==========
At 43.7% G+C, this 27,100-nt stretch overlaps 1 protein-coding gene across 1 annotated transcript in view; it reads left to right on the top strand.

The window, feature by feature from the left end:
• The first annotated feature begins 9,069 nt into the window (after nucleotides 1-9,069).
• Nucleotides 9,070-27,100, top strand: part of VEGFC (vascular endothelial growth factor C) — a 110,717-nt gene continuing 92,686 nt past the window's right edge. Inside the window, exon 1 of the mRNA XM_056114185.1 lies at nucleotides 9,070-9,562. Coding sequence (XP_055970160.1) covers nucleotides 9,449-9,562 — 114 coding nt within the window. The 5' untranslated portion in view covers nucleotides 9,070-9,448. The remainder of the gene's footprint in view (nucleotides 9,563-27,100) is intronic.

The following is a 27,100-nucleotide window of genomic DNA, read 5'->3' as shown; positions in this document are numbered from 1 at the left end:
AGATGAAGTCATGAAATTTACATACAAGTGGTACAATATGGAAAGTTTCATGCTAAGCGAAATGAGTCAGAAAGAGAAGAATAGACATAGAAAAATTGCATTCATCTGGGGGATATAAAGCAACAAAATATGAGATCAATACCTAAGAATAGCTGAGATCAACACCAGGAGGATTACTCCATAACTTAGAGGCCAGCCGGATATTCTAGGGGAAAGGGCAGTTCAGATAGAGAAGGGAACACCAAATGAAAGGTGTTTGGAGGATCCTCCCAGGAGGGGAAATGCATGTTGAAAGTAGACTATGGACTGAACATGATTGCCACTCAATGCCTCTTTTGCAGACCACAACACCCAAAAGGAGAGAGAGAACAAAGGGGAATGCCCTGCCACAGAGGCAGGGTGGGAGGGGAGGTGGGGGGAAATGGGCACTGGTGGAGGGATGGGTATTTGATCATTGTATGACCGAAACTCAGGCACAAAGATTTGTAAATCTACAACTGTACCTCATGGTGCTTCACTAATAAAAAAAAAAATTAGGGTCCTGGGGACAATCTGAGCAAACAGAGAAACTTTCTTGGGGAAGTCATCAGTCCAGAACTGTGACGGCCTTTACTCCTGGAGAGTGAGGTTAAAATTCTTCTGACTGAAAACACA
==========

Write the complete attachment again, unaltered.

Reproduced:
At 43.7% G+C, this 27,100-nt stretch overlaps 1 protein-coding gene across 1 annotated transcript in view; it reads left to right on the top strand.

The window, feature by feature from the left end:
• The first annotated feature begins 9,069 nt into the window (after nucleotides 1-9,069).
• Nucleotides 9,070-27,100, top strand: part of VEGFC (vascular endothelial growth factor C) — a 110,717-nt gene continuing 92,686 nt past the window's right edge. Inside the window, exon 1 of the mRNA XM_056114185.1 lies at nucleotides 9,070-9,562. Coding sequence (XP_055970160.1) covers nucleotides 9,449-9,562 — 114 coding nt within the window. The 5' untranslated portion in view covers nucleotides 9,070-9,448. The remainder of the gene's footprint in view (nucleotides 9,563-27,100) is intronic.

The following is a 27,100-nucleotide window of genomic DNA, read 5'->3' as shown; positions in this document are numbered from 1 at the left end:
AGATGAAGTCATGAAATTTACATACAAGTGGTACAATATGGAAAGTTTCATGCTAAGCGAAATGAGTCAGAAAGAGAAGAATAGACATAGAAAAATTGCATTCATCTGGGGGATATAAAGCAACAAAATATGAGATCAATACCTAAGAATAGCTGAGATCAACACCAGGAGGATTACTCCATAACTTAGAGGCCAGCCGGATATTCTAGGGGAAAGGGCAGTTCAGATAGAGAAGGGAACACCAAATGAAAGGTGTTTGGAGGATCCTCCCAGGAGGGGAAATGCATGTTGAAAGTAGACTATGGACTGAACATGATTGCCACTCAATGCCTCTTTTGCAGACCACAACACCCAAAAGGAGAGAGAGAACAAAGGGGAATGCCCTGCCACAGAGGCAGGGTGGGAGGGGAGGTGGGGGGAAATGGGCACTGGTGGAGGGATGGGTATTTGATCATTGTATGACCGAAACTCAGGCACAAAGATTTGTAAATCTACAACTGTACCTCATGGTGCTTCACTAATAAAAAAAAAAATTAGGGTCCTGGGGACAATCTGAGCAAACAGAGAAACTTTCTTGGGGAAGTCATCAGTCCAGAACTGTGACGGCCTTTACTCCTGGAGAGTGAGGTTAAAATTCTTCTGACTGAAAACACA